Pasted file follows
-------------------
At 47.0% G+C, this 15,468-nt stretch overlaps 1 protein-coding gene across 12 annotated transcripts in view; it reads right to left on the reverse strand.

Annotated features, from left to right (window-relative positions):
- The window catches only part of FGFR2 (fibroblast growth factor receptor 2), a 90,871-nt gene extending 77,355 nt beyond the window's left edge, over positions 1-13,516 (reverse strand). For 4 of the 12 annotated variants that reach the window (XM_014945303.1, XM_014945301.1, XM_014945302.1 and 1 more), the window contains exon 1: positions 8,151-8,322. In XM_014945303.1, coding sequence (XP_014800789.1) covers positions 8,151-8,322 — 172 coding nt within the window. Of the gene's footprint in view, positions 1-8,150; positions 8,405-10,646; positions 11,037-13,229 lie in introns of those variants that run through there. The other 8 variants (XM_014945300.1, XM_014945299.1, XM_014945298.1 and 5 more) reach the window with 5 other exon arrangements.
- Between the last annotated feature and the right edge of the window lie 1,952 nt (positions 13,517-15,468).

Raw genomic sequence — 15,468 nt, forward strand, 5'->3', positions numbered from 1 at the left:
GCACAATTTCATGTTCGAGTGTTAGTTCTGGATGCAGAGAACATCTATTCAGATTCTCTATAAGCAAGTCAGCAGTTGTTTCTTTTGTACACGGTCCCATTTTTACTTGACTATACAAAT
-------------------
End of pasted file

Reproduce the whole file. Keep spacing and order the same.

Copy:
At 47.0% G+C, this 15,468-nt stretch overlaps 1 protein-coding gene across 12 annotated transcripts in view; it reads right to left on the reverse strand.

Annotated features, from left to right (window-relative positions):
- The window catches only part of FGFR2 (fibroblast growth factor receptor 2), a 90,871-nt gene extending 77,355 nt beyond the window's left edge, over positions 1-13,516 (reverse strand). For 4 of the 12 annotated variants that reach the window (XM_014945303.1, XM_014945301.1, XM_014945302.1 and 1 more), the window contains exon 1: positions 8,151-8,322. In XM_014945303.1, coding sequence (XP_014800789.1) covers positions 8,151-8,322 — 172 coding nt within the window. Of the gene's footprint in view, positions 1-8,150; positions 8,405-10,646; positions 11,037-13,229 lie in introns of those variants that run through there. The other 8 variants (XM_014945300.1, XM_014945299.1, XM_014945298.1 and 5 more) reach the window with 5 other exon arrangements.
- Between the last annotated feature and the right edge of the window lie 1,952 nt (positions 13,517-15,468).

Raw genomic sequence — 15,468 nt, forward strand, 5'->3', positions numbered from 1 at the left:
GCACAATTTCATGTTCGAGTGTTAGTTCTGGATGCAGAGAACATCTATTCAGATTCTCTATAAGCAAGTCAGCAGTTGTTTCTTTTGTACACGGTCCCATTTTTACTTGACTATACAAAT